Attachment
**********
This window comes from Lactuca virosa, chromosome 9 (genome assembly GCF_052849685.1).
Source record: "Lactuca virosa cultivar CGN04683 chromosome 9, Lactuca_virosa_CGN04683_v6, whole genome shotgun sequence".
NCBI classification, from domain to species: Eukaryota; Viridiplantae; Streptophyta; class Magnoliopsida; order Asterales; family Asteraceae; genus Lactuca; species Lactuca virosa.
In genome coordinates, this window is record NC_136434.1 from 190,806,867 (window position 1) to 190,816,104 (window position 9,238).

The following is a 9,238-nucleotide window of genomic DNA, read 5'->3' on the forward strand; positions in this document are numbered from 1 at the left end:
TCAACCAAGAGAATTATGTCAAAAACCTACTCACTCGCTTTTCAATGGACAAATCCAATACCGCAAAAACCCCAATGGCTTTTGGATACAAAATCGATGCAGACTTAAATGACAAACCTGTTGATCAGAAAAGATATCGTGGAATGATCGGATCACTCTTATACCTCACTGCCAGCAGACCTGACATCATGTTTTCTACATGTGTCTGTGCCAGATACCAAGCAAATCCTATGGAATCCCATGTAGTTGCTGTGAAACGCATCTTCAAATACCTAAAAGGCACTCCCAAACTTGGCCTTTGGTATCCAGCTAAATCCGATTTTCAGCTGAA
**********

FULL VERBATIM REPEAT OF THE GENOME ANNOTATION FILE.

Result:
This window comes from Lactuca virosa, chromosome 9 (genome assembly GCF_052849685.1).
Source record: "Lactuca virosa cultivar CGN04683 chromosome 9, Lactuca_virosa_CGN04683_v6, whole genome shotgun sequence".
NCBI classification, from domain to species: Eukaryota; Viridiplantae; Streptophyta; class Magnoliopsida; order Asterales; family Asteraceae; genus Lactuca; species Lactuca virosa.
In genome coordinates, this window is record NC_136434.1 from 190,806,867 (window position 1) to 190,816,104 (window position 9,238).

The following is a 9,238-nucleotide window of genomic DNA, read 5'->3' on the forward strand; positions in this document are numbered from 1 at the left end:
TCAACCAAGAGAATTATGTCAAAAACCTACTCACTCGCTTTTCAATGGACAAATCCAATACCGCAAAAACCCCAATGGCTTTTGGATACAAAATCGATGCAGACTTAAATGACAAACCTGTTGATCAGAAAAGATATCGTGGAATGATCGGATCACTCTTATACCTCACTGCCAGCAGACCTGACATCATGTTTTCTACATGTGTCTGTGCCAGATACCAAGCAAATCCTATGGAATCCCATGTAGTTGCTGTGAAACGCATCTTCAAATACCTAAAAGGCACTCCCAAACTTGGCCTTTGGTATCCAGCTAAATCCGATTTTCAGCTGAA